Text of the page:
Photo taken in:LodzCountry name at time of photo:PolandCountry name today:Poland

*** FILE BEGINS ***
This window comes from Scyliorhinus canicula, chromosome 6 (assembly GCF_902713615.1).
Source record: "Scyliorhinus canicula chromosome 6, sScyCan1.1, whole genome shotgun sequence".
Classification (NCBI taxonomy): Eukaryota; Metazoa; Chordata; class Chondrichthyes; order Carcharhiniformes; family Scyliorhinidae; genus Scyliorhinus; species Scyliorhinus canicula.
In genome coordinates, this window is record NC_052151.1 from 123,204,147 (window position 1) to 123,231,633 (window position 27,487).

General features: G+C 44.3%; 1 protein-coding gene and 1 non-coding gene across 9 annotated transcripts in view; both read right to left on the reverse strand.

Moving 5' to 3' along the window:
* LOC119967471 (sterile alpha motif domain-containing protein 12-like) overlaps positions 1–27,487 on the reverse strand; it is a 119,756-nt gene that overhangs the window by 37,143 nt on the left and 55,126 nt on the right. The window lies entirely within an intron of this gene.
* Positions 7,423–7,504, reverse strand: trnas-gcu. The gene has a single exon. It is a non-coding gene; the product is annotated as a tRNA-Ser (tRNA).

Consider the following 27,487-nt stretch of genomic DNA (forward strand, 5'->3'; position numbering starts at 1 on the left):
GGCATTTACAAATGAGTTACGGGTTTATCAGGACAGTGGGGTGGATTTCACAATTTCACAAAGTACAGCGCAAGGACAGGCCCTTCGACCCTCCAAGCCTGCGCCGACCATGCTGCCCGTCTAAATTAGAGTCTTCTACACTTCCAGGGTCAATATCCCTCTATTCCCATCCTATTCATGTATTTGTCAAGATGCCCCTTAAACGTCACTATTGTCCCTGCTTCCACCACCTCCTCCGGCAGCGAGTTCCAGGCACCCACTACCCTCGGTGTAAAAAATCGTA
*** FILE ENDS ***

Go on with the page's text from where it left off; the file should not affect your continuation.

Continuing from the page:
This is me with my aunt Anna Dirunger. Her husband, Imek, was my mother's cousin. The photo was taken at their apartment in Lodz in 1936 or 1937. I was living with the Dirungers. I have very, very fond memories of Lodz. That was the growing-up period. While I went to school in Lodz, I lived with the Dirungers. I called them Aunt and Uncle, but in reality they were more distant relatives. The Dirungers were a childless couple. Both were teachers and worked at a private Jewish gymnasium. He was a mathematician, and his wife, Anna, taught Polish literature. She had a PhD from Lwow University, as one of the first PhD students of Professor Juliusz Kleiner. Anna's maiden name was Lidechower, she was born in Zloczow. Her father was a doctor there, a military doctor, I think. She was roughly of my mother's age, born sometime in the 1890s. The place was at Nawrot Street, 34, I guess, and that was my official address. We had all, my parents and sisters too, lived there for some time, I think it was 1937. The Dirungers had Art Nouveau furniture, a nicely furnished apartment. They weren't poor, though they weren't rich either. With Imek we went every Friday night for a walk to the Jewish quarter to watch the Hassidim go to the synagogue. Imek didn't go to synagogue because he was an atheist. There was an Orthodox synagogue at Poludniowa Street. On holidays, especially Rosh Hashanah, the Jewish New Year, crowds of people would go there. It was a beautiful world. When I watched those Hassidim going to the synagogue, I felt a whiff of sainthood from them. When I think of human piety, I think of nobleness, of an inability to spite others, to treat them ill. On our way back, we'd buy bagels and bring them home.